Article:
Medications may initially relieve depression or ADHD, but they can also produce negative effects that doctors tend to with more drugs. For example, drugs given to children for hyperactivity and depression can produce "manic" symptoms. Instead of recognizing the medications' negative effect, doctors too often diagnose the child with bipolar disorder and prescribe more drugs that have serious physical side effects, leading to chronic illness. Whitaker is not against using psychoactive drugs. Rather, he advocates the "selective, cautious" approach of Finnish practitioners when prescribing drugs for first-episode patients: "… their long-term outcomes are, by far, the best in the Western World."
Irish psychiatrist David Healy has been warning about the harmful effects of prescription drugs for over three decades. Healy, who teaches at Cardiff University School of Medicine in Wales, has written extensively about the history and science of neurochemistry and psychopharmacology. Recognizing that doctors are either too indoctrinated by pharmaceutical companies or too fearful to question today's standard of care, Healy cofounded www.Rxisk.org, a nonprofit website for consumers. The site provides data about prescription drug side effects for over 35,000 drug names. Patients can add their own reports of adverse effects and create a "Rxisk Report" to share with their health practitioners. Patients' reports are typically more detailed than MedWatch reports submitted by practitioners, so the website may eventually provide researchers with useful raw data.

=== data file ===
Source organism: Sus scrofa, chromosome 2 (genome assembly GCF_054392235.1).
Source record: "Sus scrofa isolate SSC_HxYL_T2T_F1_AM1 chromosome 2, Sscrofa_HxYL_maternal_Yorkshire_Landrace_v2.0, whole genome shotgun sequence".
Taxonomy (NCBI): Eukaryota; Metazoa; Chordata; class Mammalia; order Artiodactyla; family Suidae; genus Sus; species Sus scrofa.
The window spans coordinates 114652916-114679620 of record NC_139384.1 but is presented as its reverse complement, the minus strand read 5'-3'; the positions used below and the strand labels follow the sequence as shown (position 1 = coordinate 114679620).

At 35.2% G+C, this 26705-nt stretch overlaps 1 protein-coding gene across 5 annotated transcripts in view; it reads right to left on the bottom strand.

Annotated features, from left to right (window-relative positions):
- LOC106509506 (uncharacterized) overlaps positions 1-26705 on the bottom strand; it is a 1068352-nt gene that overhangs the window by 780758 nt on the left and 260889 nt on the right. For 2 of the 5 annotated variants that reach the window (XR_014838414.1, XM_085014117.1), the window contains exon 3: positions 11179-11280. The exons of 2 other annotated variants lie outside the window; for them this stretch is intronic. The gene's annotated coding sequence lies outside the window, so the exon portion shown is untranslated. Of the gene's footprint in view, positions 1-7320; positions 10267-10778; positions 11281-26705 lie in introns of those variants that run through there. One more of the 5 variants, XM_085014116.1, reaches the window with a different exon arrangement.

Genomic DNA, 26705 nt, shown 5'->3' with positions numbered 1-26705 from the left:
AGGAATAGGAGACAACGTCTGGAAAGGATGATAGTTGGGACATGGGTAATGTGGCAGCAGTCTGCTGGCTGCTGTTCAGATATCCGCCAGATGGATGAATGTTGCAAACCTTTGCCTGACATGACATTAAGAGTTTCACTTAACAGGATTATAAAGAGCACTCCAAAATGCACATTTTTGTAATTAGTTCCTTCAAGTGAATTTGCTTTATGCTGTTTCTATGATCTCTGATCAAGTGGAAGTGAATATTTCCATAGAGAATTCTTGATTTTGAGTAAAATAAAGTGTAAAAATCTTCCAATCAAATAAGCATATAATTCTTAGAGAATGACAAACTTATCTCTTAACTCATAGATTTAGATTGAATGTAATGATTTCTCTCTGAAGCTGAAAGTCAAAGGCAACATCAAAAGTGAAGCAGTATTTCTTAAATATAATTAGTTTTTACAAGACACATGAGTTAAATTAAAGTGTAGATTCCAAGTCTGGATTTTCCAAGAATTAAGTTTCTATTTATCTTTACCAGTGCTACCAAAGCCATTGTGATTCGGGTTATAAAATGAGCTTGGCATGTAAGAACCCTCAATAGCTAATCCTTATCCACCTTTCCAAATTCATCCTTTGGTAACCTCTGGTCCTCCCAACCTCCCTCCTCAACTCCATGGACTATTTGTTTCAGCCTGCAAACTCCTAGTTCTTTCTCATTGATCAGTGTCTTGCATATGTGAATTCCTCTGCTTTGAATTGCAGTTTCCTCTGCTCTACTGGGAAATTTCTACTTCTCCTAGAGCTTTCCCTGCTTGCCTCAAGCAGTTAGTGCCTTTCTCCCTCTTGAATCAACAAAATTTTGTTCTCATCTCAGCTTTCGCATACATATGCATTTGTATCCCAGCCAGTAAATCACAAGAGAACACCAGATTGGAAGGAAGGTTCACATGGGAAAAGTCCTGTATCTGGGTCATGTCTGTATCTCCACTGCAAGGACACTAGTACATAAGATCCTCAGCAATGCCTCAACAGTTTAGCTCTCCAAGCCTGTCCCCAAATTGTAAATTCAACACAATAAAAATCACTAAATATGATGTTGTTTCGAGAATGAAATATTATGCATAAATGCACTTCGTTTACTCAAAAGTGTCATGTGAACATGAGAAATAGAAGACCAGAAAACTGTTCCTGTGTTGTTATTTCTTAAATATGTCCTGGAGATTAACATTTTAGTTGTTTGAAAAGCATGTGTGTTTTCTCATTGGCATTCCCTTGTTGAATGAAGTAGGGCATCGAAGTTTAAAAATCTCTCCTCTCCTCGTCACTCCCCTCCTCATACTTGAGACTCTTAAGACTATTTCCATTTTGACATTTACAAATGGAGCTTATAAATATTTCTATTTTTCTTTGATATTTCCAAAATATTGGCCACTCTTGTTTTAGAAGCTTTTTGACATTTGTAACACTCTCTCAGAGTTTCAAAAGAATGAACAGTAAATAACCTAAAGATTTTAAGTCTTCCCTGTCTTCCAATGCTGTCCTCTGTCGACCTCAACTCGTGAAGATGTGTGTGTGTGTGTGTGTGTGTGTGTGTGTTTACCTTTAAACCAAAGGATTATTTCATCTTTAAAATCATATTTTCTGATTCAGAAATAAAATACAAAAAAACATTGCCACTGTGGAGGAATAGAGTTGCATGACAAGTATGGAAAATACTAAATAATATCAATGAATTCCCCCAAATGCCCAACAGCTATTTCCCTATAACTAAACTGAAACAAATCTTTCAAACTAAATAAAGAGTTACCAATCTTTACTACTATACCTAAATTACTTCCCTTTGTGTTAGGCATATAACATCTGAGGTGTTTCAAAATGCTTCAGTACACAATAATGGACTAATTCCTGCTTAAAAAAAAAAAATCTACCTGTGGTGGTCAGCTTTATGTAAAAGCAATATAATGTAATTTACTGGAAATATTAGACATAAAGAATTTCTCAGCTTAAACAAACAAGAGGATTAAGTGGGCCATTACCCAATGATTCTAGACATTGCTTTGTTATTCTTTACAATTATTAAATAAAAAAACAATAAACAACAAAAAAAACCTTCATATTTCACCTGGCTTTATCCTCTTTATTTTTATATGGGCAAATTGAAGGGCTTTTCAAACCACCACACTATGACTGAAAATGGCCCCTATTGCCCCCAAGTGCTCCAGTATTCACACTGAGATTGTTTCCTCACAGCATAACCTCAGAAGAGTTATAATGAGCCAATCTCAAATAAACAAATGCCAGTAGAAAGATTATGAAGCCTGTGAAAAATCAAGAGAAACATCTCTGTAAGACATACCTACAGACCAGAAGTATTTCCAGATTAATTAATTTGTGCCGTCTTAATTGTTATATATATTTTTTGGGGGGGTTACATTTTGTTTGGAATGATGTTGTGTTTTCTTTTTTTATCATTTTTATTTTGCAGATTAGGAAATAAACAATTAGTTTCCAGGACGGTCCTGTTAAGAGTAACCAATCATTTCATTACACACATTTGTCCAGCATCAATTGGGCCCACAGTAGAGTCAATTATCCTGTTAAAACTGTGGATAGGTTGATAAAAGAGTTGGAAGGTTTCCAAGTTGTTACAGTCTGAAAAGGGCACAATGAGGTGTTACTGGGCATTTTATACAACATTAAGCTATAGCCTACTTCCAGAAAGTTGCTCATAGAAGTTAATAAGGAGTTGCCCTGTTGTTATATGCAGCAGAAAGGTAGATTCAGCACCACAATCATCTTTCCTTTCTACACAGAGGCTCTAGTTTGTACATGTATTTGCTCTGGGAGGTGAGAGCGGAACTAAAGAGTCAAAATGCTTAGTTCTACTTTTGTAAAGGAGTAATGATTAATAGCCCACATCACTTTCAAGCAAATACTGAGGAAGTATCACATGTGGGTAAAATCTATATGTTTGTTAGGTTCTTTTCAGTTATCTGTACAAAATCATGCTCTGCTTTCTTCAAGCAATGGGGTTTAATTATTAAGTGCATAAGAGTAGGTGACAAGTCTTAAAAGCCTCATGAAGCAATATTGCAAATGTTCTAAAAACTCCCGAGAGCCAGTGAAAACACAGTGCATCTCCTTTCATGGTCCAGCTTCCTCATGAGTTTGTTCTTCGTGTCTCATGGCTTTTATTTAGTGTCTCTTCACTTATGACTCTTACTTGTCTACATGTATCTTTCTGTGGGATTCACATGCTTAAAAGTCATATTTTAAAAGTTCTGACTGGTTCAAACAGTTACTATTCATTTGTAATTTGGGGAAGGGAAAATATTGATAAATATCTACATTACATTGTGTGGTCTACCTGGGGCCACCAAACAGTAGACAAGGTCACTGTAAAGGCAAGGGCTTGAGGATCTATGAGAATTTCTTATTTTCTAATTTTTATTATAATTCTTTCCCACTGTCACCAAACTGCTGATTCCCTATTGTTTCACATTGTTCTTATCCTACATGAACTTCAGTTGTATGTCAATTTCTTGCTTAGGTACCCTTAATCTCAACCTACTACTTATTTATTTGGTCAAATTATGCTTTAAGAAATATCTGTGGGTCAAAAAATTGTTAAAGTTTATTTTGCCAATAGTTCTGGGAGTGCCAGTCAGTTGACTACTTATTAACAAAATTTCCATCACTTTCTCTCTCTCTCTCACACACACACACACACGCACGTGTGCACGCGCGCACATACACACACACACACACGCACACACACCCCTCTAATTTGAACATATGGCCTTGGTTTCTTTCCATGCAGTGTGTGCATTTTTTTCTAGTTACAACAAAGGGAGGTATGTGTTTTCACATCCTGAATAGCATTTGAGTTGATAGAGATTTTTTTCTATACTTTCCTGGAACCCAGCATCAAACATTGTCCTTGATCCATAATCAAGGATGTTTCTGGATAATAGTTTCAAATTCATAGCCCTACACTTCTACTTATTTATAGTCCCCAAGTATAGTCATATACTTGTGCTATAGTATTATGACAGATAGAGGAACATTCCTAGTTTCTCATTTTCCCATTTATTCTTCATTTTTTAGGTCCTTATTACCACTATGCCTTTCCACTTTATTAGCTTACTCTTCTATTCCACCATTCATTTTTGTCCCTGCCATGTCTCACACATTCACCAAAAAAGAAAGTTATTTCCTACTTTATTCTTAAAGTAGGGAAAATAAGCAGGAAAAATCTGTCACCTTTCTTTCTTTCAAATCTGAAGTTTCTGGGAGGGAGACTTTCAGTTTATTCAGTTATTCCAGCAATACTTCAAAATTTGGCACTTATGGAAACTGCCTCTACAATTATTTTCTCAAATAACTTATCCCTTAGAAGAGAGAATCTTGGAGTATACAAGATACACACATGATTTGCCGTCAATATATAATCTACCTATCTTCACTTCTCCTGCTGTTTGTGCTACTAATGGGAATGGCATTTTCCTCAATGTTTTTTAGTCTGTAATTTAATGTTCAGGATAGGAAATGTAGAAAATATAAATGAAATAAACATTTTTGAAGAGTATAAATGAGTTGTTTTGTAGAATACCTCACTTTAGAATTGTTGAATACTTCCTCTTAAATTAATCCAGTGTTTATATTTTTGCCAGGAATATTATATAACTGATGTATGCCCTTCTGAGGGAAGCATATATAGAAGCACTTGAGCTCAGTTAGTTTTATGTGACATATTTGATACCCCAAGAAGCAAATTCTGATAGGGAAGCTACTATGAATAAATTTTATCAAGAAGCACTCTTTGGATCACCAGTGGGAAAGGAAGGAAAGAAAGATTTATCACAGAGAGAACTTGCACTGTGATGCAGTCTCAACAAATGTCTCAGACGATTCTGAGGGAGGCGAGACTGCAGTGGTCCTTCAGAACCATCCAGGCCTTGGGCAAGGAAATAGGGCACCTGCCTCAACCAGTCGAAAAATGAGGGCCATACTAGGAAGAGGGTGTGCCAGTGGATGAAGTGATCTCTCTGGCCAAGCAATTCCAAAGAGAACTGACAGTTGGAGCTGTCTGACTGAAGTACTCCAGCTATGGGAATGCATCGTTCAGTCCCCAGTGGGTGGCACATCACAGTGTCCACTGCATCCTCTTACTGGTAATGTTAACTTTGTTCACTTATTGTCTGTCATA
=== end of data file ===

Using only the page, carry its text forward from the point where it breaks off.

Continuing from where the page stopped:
Rxisk also intends to post research studies that drug companies want to hide. Pharmaceutical companies tend to bury studies that question a drug's effectiveness or safety. Easy access to positive and negative studies would give a more accurate picture of a medication's effects. Such information is useful to investors who want to avoid bad investments and to insurers that want to cut drug and hospital costs. With Rxisk.org, Healy and colleagues intend to challenge the pharmaceutical industry's control over mental health.
Levine BE. A Conversation with Robert Whitaker: the astonishing rise of mental illness in America. Counterpunch.org. April 28, 2010. Available at http://www.counterpunch.org/2010/04/28/the-astonishing-rise-of-mental-illness-in-america/. Accessed Oct 14, 2013
Straus T. Meet the doctor Big Pharma can't shut up. AlterNet.org.May 30, 2013. Available at www.alternet.org. Accessed July 5, 2013.